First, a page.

The fog rolled over the railroad tracks where the old man lived his whole life. The tracks were old, rusted and grass grew high between the rails. They were abandoned and hadn’t been used in many years. His ancient shack was a stone throw from the rails, the paint long gone, the place barren and weathered, and just beyond his yard was an old train depot where the travelers unloaded their luggage looking for a better life.
The sagging porch had missing planks and boards so rotten you dared not walk upon them. There was a time when hand-built rockers graced the columned porch and the old man used to sit with his two hound dogs. He would always reach down from reading his morning newspaper and scratch each one behind the ears letting them know it was okay when people came to visit.
He had found the two hounds as puppies left behind on the tracks just past the creek where he fished. He was retired after forty years working at the depot for the railroad. They were that reddish yellow color that hounds often have. He picked them up and put them in his truck. He thought they would make great companions for his twilight years.
The next morning, he got up early and cooked them thick ham biscuits with cheese grits for breakfast, starting a ritual that lasted many years. An early meal for the hounds, hot coffee for him and they loaded up the truck and took the long way to the creek to do a little fishing. After lunch, they would ride to town and eat at Ray’s BBQ and Beer then hit the backroads and ride with the windows rolled down.
This was what they did every day for many years until one October morning. The house was quiet that morning and the hounds got restless and started licking his face trying to wake him up, but he wouldn’t get up. They knew that he was gone and heartbreaking howls went through the house. They were sad, afraid, and alone laying there until late afternoon keeping watch on their old friend.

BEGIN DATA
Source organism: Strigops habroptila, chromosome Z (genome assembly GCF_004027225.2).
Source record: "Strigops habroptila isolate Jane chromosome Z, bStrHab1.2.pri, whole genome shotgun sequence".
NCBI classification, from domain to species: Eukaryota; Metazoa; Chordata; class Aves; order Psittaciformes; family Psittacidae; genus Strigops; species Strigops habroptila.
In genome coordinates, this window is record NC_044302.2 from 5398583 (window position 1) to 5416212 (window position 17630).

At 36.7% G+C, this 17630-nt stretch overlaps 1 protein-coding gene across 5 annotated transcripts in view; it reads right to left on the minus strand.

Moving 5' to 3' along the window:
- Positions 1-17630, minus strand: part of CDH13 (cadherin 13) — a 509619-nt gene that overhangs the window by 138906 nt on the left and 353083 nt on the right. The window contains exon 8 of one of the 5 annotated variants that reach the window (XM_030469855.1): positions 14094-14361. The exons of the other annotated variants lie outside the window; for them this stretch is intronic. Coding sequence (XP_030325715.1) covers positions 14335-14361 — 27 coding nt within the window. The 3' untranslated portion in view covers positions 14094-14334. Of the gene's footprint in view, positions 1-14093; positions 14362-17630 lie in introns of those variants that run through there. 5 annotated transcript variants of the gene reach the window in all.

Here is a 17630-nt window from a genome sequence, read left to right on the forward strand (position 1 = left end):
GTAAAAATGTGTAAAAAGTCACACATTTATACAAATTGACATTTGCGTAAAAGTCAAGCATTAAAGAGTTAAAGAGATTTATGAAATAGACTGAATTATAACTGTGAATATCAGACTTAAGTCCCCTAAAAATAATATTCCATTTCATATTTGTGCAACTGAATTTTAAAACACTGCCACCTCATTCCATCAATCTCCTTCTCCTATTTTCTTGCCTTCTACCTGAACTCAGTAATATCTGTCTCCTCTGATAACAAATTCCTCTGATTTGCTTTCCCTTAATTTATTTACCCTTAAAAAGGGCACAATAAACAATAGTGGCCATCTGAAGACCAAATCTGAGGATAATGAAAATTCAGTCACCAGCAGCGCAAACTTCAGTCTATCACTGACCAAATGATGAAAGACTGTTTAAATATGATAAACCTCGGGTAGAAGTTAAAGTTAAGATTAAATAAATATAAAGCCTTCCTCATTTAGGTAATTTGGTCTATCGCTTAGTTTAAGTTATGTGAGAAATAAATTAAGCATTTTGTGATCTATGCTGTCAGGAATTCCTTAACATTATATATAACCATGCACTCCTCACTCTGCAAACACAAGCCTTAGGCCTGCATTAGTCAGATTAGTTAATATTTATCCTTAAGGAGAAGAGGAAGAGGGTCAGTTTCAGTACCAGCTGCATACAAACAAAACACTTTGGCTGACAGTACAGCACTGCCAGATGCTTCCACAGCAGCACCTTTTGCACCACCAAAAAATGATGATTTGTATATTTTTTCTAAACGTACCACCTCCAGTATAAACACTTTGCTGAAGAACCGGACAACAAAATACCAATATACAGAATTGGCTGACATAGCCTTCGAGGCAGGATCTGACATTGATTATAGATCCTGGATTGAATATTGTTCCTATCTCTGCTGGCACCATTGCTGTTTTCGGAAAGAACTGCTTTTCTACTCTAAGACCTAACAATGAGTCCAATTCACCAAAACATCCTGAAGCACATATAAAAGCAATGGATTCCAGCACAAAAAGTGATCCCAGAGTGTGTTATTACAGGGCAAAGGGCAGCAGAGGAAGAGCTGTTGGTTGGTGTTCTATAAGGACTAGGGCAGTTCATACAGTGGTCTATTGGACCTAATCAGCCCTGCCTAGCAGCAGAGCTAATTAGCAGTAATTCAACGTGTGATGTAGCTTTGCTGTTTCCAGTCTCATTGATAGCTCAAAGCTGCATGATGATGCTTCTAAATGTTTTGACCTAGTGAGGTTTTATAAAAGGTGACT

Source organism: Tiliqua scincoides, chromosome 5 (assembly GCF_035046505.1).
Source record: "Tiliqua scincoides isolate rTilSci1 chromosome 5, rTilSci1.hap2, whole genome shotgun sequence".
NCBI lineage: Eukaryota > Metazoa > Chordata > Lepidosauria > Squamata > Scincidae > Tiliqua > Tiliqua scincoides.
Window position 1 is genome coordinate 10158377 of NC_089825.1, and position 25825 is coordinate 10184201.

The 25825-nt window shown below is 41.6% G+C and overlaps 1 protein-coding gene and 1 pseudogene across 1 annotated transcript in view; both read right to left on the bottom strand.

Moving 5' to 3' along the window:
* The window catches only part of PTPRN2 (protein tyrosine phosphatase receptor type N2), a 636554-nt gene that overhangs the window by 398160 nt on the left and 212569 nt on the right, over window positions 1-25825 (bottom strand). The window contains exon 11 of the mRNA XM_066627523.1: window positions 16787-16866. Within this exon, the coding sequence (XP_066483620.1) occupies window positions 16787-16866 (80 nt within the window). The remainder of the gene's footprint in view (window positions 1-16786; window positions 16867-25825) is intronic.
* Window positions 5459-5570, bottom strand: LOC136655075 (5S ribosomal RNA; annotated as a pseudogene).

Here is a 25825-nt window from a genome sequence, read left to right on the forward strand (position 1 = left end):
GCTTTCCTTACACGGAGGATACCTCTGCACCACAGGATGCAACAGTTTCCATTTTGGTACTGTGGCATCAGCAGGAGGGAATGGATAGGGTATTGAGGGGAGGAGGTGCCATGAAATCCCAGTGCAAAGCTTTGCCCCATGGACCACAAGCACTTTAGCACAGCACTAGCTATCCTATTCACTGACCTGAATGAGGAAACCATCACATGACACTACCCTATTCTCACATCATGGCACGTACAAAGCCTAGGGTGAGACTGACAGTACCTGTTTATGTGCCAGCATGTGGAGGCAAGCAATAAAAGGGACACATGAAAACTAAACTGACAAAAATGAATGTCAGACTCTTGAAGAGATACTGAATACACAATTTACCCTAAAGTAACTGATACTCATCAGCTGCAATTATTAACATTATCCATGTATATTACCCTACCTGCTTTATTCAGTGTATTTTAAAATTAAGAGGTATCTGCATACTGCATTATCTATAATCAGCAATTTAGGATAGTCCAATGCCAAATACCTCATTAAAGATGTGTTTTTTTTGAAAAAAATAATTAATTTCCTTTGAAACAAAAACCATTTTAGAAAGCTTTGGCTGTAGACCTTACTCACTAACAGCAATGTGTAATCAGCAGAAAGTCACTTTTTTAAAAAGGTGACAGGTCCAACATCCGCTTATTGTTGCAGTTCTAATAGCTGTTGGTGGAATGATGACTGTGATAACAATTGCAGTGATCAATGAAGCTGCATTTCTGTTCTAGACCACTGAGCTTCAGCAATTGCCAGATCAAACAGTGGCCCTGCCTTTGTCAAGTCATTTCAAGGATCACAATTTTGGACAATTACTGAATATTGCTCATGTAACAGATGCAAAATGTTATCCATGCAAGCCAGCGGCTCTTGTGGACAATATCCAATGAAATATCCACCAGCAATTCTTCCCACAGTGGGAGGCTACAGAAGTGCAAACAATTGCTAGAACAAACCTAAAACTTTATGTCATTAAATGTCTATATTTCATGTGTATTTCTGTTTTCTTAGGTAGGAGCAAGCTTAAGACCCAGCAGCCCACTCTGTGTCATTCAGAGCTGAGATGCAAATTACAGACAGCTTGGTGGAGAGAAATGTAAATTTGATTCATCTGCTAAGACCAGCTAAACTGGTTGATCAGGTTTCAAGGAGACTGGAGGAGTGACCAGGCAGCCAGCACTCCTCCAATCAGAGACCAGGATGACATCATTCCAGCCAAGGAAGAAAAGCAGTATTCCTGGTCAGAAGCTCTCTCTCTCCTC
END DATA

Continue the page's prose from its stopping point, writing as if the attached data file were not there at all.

Ray came by when they didn’t show up for lunch and found the old man surrounded by the hounds. Ray called them out and they just stood in the yards hugging each other with a trembling and shaking of their bodies. Ray took the hounds home with him and they slept on the floor by the fireplace. They were quiet and would not eat.
The old man was a Veteran and had spent many years working for the railroad. The cemetery was filled with people that the old man knew over the years and called him friend. The dogs sat by Ray still holding each other and howled a sad song as the honor guard played Taps. Ray loaded them into the truck, and they took the long way home remembering the old man.
The two lived a long life with Ray and were buried in the Coon dog graveyard in Alabama. They left many great memories for Ray, and in the end, it is all that is left.